Teacher goes to Mexico to learn Spanish
English as a Second Language teacher Mary Whalen spent this summer learning Spanish as a second language.
Whalen, who has taught for six years in the district and currently teaches at Jacks Valley Elementary School, had taken Spanish classes, but was not fluent. The language barrier often was an issue in discussions with her students’ parents, Whalen said.
“I never had a total immersion experience like this,” Whalen said. “In order for me to communicate with parents, I wanted to be proficient. I wanted to involve them, because if they can help their students at home, even in their own language, it will help the children be successful.”
Whalen and her daughter, Michele, who is a 1st grade teacher in Salinas, Calif., decided to pay for their stay at a language school in Oaxaca, Mexico, for four weeks and learned more than just the language.
Whalen said the Instituto de Cultural held classes from 9 a.m. to 5 p.m. and also provided trips on weekends to villages surrounding Oaxaca to learn how the people make a living and about the arts and crafts they sell.
“The area is so culturally rich. We lived with a family, so it was a total immersion into the culture. We ate with the people and went to a village where pottery is made. We made some pottery to learn about their vocation and to appreciate their art. They make pots without wheels and in a very primitive fireplace, not a kiln,” Whalen said. “It has given me a much better understanding for how hard these people work for so little. These are the parents of my students.”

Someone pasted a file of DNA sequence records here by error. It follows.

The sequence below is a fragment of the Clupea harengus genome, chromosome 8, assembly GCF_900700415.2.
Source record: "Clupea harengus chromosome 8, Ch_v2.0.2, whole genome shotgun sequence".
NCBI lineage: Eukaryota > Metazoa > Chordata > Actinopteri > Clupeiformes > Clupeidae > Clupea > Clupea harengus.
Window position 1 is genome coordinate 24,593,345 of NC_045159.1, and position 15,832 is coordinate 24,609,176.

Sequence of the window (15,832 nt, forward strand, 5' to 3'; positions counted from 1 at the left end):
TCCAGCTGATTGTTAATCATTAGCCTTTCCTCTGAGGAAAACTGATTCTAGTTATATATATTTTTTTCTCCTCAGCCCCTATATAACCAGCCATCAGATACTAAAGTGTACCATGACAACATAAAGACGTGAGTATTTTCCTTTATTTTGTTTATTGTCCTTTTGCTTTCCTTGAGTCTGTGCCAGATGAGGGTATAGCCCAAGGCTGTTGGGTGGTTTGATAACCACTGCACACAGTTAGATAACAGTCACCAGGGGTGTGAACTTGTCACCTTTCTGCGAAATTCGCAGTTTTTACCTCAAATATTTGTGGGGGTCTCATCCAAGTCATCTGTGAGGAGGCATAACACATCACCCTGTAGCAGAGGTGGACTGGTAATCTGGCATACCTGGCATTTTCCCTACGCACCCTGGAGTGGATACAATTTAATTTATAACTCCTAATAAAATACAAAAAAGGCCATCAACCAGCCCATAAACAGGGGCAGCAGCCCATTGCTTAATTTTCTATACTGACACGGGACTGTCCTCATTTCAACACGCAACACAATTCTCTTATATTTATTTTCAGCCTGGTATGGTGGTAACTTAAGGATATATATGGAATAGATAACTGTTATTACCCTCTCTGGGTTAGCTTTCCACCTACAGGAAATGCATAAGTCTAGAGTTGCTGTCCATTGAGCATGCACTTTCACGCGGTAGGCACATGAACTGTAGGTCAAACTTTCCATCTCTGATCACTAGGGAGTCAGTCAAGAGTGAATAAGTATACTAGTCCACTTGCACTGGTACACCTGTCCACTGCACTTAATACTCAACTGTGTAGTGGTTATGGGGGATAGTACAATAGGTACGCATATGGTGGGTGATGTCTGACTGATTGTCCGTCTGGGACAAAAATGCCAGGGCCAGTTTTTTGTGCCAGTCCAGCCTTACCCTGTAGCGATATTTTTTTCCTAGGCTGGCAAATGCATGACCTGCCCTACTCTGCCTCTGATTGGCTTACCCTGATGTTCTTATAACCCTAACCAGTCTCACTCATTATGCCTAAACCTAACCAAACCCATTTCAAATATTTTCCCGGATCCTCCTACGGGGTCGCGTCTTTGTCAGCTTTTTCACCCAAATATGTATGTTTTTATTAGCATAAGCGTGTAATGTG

The language students could stay at the school as long as they wanted, but the Whalens stayed for four weeks. Whalen said she made friends with people from Kuwait, Switzerland and many people from California, Oregon and Texas. Whalen said she was overwhelmed by the experience of attending the Guelagueta, a celebration of the cultures and folk dances of the seven areas surrounding Oaxaca. She also visited the Indian ruins at Milta and other historical sites.
Whalen previously traveled to Mexico, when she visited Adriana Guzman, 19, in Mexico City. Guzman was a student of Whalen’s when she taught at Carson Valley Middle School. At the time, Whalen was very touched by the way the people welcomed her, but felt a little cut off because of the language barrier.
While at the language school, in the afternoons, she had one-on-one language lessons with a young medical student from the area, Axel Santiago Santos. She helped Axel with his English and he helped her with her Spanish. She said Axel also helped her when she didn’t get all her clothing from the laundry. They had discussions about the cultural differences between Hispanic parents and American parents.
“Parents in Mexico are very involved. Here, they are intimidated, so I want to welcome them and make them feel as much a part of the school as any other parent,” Whalen said. “They are so appreciative of what we do. I want this to benefit the parents.”
Whalen often deals with students one-on-one or goes into their classrooms to help them with assignments from other teachers. Whalen said she does receive help with the parents from her assistant, Gaby Hernandez, who is studying at Western Nevada Community College to become a teacher. However, more assistants and teachers are needed who speak Spanish, she said.
Ideally, Whalen said she will now be able to communicate to parents ways they can model reading and writing behaviors at home that will help her students. Whalen said at the school’s first open house this year, most of her parents came and she felt much more comfortable conversing with them.
Her plans also include more effective parent conferences and creating an afte-school reading tutoring program. Whalen said she is currently looking for a place for the program that would be in a central area for her Jacks Valley students.